Mukti Bhavan – In Search of Salvation

Mukti Bhavan and Masaan – now make companion pieces of sorts – Varanasi and the River Ganga playing a major role in both movies.

Mukti Bhavan titled Hotel Salvation for international releases is a powerful, poignant and bitter-sweet tale of the patriarch of a middle-class family and his relationship with his son, daughter-in-law and granddaughter in his quest for salvation.

In Varanasi/Benares/Kashi – remains a hotel called Mukti Bhavan where those who seek their final journey find an abode. Our lead character Daya played by Lalit Behl is a 77-year old man who has lived a life, well-spent, he sees a dream that foretells his death and he decides to leave for Varanasi to spend his last days. His son Rajiv played brilliantly by Adil Hussain seems to work in some kind of bank or investment firm and is seen chasing sales targets. Rajiv’s wife Lata played by Gitanjali Kulkarni and daughter Sunitha played by the elegant Palomi Ghosh also add to the perfect portrayal of the slightly upper middle-class family structure. They own a car as well as a Bajaj scooter.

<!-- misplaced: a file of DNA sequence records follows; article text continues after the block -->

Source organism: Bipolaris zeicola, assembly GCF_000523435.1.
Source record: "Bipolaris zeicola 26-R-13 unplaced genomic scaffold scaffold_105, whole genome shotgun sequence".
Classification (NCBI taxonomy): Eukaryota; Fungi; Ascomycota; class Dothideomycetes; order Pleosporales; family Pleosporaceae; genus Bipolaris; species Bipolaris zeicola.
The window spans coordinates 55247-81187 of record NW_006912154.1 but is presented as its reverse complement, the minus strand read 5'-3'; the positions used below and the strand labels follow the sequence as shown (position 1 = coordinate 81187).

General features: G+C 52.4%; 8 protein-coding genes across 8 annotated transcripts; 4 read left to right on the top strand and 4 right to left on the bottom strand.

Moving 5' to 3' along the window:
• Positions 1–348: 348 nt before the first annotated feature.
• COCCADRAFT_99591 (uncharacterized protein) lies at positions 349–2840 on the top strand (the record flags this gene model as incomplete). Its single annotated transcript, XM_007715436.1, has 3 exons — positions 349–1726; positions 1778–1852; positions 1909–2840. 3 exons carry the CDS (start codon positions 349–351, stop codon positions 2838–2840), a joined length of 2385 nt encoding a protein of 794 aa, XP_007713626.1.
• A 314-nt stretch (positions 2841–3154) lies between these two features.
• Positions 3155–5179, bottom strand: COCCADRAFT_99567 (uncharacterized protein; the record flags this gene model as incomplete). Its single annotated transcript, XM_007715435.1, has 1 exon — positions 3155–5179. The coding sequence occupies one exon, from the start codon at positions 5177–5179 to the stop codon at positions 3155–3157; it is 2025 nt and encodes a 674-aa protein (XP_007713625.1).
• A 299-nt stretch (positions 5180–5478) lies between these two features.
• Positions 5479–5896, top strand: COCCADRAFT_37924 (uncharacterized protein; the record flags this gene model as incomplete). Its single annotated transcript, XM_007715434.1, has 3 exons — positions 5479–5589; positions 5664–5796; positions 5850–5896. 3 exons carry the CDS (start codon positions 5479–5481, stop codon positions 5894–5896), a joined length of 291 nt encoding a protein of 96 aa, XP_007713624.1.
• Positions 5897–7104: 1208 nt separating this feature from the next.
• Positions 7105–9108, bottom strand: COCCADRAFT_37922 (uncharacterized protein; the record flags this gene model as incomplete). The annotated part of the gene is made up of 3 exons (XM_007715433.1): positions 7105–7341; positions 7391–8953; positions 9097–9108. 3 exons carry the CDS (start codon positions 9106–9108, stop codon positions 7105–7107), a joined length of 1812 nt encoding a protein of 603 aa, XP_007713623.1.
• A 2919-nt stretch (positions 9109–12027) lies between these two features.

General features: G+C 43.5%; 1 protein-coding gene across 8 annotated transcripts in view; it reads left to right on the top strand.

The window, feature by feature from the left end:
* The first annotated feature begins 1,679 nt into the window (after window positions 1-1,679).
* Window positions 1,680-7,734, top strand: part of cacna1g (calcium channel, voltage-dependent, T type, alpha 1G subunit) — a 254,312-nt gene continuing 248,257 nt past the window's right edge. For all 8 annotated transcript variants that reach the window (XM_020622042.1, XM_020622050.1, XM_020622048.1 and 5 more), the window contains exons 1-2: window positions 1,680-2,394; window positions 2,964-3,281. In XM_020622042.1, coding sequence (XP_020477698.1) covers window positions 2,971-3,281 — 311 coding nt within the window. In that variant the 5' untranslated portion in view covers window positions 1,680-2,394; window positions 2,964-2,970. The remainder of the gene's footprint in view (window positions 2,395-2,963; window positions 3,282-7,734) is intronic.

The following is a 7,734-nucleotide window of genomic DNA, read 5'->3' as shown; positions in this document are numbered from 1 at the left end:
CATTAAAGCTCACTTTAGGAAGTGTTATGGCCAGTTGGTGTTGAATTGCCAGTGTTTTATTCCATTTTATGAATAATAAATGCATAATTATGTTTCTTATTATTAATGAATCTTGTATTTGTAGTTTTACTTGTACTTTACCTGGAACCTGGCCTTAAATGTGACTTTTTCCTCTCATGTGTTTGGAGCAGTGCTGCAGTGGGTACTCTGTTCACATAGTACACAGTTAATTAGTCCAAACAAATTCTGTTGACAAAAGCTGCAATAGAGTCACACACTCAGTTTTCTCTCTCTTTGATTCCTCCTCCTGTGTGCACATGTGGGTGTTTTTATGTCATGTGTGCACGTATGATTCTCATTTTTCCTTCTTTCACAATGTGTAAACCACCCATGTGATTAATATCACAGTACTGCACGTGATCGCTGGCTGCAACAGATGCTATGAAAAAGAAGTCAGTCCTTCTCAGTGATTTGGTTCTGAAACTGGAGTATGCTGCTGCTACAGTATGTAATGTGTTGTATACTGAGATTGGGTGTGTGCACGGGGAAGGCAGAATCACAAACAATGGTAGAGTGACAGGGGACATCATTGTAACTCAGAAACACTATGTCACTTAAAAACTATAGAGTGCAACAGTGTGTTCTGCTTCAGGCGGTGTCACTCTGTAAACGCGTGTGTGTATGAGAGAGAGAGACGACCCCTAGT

Rajiv manages to secure a fortnight’s leave and accompanies Daya to Varanasi and they check-in to Mukti Bhavan. The caretaker Mishra ji is  played by Anil K. Rastogi who has some brilliant lines – “Death is a process.” “The souls here reside within the body. Once the body dies what purpose does the soul serve here.”

At one juncture, Daya falls sick and everyone feels he will die. An elderly lady at Mukti Bhavan played by Navinidra Behl adds grace and charm to the tale, she quips – ‘I have been waiting all my life here to die.” Daya apologises to his son for scuttling his son’s talents and dreams of being a poet. Some real good father-son scenes and I am sure a lot of us guys will relate to these scenes. Daya survives, Latha and Sunitha also make a surprise visit. The 15 day period comes to an end and the caretaker says – ‘Register in a new name and continue to wait for salvation.’

Daya finds a friend and companion in Vimala, then Vimala dies and Daya narrates a moving obituary that he has written for her. Daya advises Rajiv to return to his regular life.

Do watch this movie to figure out what happens to Daya.